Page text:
"Wouldn't you?" She took a step his way then, unwrapped the defensive shield she had made of her arms. "In his place, if admitting everything you had done had brought about the terrors that you had sworn to defend against, that you would lose everything you were, everything you had ever hoped for, and the one thing that you… love. Wouldn't you?"

Michael looked down and swallowed, not wanting Teyla to see the conflict in his eyes, the understanding and identifying compassion that her words kindled, uncomfortably, in him; not wanting her to know that she was so very right, but… he could see little choice. She wanted his honesty now, needed it, and to deny her would only push her away.

Finally he looked up at her, swallowed again and said, "I would."

-I have- -have- -have- -have- -have-


Teyla was prepared for almost any answer from Michael in that moment: anger, denial, a reminder that he only did what he must to survive… anything except his understanding – his empathy… the one thing that prevented her from pushing aside the love she felt for him; that held it up to her as the true and right feeling in her heart. She'd wanted to hate him, to prove that he was the monster that everyone else, that did not understand him, said he was. Instead he proved them all wrong.

She let out the sob she had been holding inside and closed the distance between them, slapping her hand against his chest.

"Why, Michael? Why now?" Her other fist came up to beat against him, and he allowed her the ineffectual slaps that punctuated her words. "All this time… all these years I have tried to reach you. Over and over I have tried and tried to tell you, but you didn't listen. You just continued… ignored compassion, and for what, Michael - for what?"

Emotionally exhausted, she grabbed the front of his coat, the strength beginning to seep from her legs as she admitted to herself the full force of her fear of losing him. His arms came around her, and she leaned against him, knowing how he would answer and that his words would be nothing more than the bitter truth that the universe had delivered them.

"We both know the answer to that, Teyla," he said softly. She felt him give a humourless laugh that left his breathing unsteady and laboured. "It is such a truth that it has become a cliché – the constant wedge that we drive between us."

He paused then, and she looked up at him, into his eyes – noticing the haze of pain that had begun to colour the edges of the golden irises.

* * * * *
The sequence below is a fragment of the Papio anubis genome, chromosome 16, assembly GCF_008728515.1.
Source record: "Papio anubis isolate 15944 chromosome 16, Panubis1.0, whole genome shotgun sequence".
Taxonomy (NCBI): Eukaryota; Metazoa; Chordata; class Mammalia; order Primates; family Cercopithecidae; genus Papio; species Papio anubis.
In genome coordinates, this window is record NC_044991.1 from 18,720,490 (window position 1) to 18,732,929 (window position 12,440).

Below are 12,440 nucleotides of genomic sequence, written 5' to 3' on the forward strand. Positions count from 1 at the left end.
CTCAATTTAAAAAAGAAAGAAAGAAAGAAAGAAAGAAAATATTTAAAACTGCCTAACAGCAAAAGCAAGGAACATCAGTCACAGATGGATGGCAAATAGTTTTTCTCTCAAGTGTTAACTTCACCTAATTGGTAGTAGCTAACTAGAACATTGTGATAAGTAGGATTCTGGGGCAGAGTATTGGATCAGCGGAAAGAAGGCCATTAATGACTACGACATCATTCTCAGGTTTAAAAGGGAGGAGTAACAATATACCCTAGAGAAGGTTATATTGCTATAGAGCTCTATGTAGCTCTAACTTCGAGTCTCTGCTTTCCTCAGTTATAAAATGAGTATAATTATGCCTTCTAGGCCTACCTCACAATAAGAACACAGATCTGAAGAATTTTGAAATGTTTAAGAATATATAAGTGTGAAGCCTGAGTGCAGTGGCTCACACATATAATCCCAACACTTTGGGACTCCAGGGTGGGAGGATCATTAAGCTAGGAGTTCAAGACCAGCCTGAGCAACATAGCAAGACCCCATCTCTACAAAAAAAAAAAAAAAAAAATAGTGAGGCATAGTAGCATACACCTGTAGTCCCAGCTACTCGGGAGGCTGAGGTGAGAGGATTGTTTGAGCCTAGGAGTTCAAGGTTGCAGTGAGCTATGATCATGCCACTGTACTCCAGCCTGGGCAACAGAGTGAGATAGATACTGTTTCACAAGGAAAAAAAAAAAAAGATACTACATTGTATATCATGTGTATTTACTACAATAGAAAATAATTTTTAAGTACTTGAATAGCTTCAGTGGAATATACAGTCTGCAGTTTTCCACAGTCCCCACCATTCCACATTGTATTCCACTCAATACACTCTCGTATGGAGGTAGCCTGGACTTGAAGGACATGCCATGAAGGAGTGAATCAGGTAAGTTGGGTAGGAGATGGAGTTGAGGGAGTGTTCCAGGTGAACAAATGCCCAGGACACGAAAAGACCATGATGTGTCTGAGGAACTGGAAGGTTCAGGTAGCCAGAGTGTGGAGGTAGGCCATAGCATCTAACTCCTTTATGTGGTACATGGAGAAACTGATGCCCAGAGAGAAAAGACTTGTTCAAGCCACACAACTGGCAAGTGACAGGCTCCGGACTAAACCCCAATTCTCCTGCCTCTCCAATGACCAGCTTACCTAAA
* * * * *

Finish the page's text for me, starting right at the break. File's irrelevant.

"Would you rather I had given up?" he asked her, almost afraid.

"I would rather it had not brought so much pain," she told him, her answer both honest and a lie of omission at the same time, "that you did not."

He swallowed again, and nodded once. She knew that he was attempting to use the movement to mask the hurt she had caused him in not admitting to her feelings. She wanted to, but could not bring herself to say that one, simple word.

He took a breath then, and stepped away from her, turning to his hybrids.

"Take Colonel Sheppard and his men to the auxiliary Dart Bay, see to it that they are flown to the safety of their Jumper," he ordered.

Teyla brushed a touch against his arm as he finished speaking.

"Thank you, Michael," she said softly.

"Time to go," he said, with another nod, gesturing to the one tunnel that remained open.


Caldwell winced as another explosion of sparks and fire erupted behind the command chair. Marks was trying his best, he knew, but with the Wraith cruiser having little other than Daedalus to occupy it as a target…

"Hard to port, Major Marks," he ordered, raising his voice to be heard over the sound of all of the alarms. "We have to keep that cruiser off us for—"

Even without glancing at the HUD he knew the change. The constant thump of the barrage of weapons' fire against the ship's hull ceased, and what few Darts were weaving between the two ships seemed to be pulling away.

"What just happened?" he demanded, then for the sake of his aching head thought to add, "And someone shut off that alarm?"

"Not sure, Sir," Marks said.

He turned to his con. officer and saw the frown of confusion on the man's face as he studied his screen, and then looked up at the HUD.

"Something just… happened," Marks answered at last. "On the planet's surface, Sir. The Wraith cruiser has broken off its attack. Shifting position, she—"

Feeling suddenly chilled with dread, Caldwell stood up from the command chair, and walked through the HUD to get an unobscured view of the forward screen.

Directly below them the planet's atmosphere was glowing in a sickly orange-red colour, as if fire was spreading around the planet, and for a long time – too long – Caldwell couldn't work out what he was seeing.

"More incoming Darts, Sir," the tactical officer said, shaking her head, "from the planet. They're heading—"